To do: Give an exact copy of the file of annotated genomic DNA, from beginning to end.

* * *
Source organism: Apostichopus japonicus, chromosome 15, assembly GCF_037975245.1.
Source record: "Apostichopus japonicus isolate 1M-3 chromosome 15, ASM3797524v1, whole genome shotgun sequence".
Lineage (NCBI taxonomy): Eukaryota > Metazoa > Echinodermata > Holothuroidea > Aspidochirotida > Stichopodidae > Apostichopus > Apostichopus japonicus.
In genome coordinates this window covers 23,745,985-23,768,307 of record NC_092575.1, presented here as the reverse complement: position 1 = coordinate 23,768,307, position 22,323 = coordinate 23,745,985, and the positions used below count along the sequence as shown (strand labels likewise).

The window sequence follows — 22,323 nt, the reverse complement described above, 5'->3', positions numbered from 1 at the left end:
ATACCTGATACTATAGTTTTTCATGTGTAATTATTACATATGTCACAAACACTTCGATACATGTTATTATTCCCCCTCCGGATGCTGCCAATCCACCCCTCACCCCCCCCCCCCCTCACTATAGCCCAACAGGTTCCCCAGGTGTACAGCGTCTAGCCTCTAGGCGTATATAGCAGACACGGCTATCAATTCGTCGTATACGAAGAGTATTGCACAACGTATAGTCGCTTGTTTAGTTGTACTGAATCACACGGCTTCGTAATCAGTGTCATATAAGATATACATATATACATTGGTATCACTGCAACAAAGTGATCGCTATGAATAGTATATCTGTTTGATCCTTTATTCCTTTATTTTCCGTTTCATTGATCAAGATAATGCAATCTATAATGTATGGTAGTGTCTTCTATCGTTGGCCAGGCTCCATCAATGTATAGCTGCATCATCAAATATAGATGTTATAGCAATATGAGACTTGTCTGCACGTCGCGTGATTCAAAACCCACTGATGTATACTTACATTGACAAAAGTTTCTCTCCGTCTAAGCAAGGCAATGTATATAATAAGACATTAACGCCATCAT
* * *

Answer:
Source organism: Apostichopus japonicus, chromosome 15, assembly GCF_037975245.1.
Source record: "Apostichopus japonicus isolate 1M-3 chromosome 15, ASM3797524v1, whole genome shotgun sequence".
Lineage (NCBI taxonomy): Eukaryota > Metazoa > Echinodermata > Holothuroidea > Aspidochirotida > Stichopodidae > Apostichopus > Apostichopus japonicus.
In genome coordinates this window covers 23,745,985-23,768,307 of record NC_092575.1, presented here as the reverse complement: position 1 = coordinate 23,768,307, position 22,323 = coordinate 23,745,985, and the positions used below count along the sequence as shown (strand labels likewise).

The window sequence follows — 22,323 nt, the reverse complement described above, 5'->3', positions numbered from 1 at the left end:
ATACCTGATACTATAGTTTTTCATGTGTAATTATTACATATGTCACAAACACTTCGATACATGTTATTATTCCCCCTCCGGATGCTGCCAATCCACCCCTCACCCCCCCCCCCCCTCACTATAGCCCAACAGGTTCCCCAGGTGTACAGCGTCTAGCCTCTAGGCGTATATAGCAGACACGGCTATCAATTCGTCGTATACGAAGAGTATTGCACAACGTATAGTCGCTTGTTTAGTTGTACTGAATCACACGGCTTCGTAATCAGTGTCATATAAGATATACATATATACATTGGTATCACTGCAACAAAGTGATCGCTATGAATAGTATATCTGTTTGATCCTTTATTCCTTTATTTTCCGTTTCATTGATCAAGATAATGCAATCTATAATGTATGGTAGTGTCTTCTATCGTTGGCCAGGCTCCATCAATGTATAGCTGCATCATCAAATATAGATGTTATAGCAATATGAGACTTGTCTGCACGTCGCGTGATTCAAAACCCACTGATGTATACTTACATTGACAAAAGTTTCTCTCCGTCTAAGCAAGGCAATGTATATAATAAGACATTAACGCCATCAT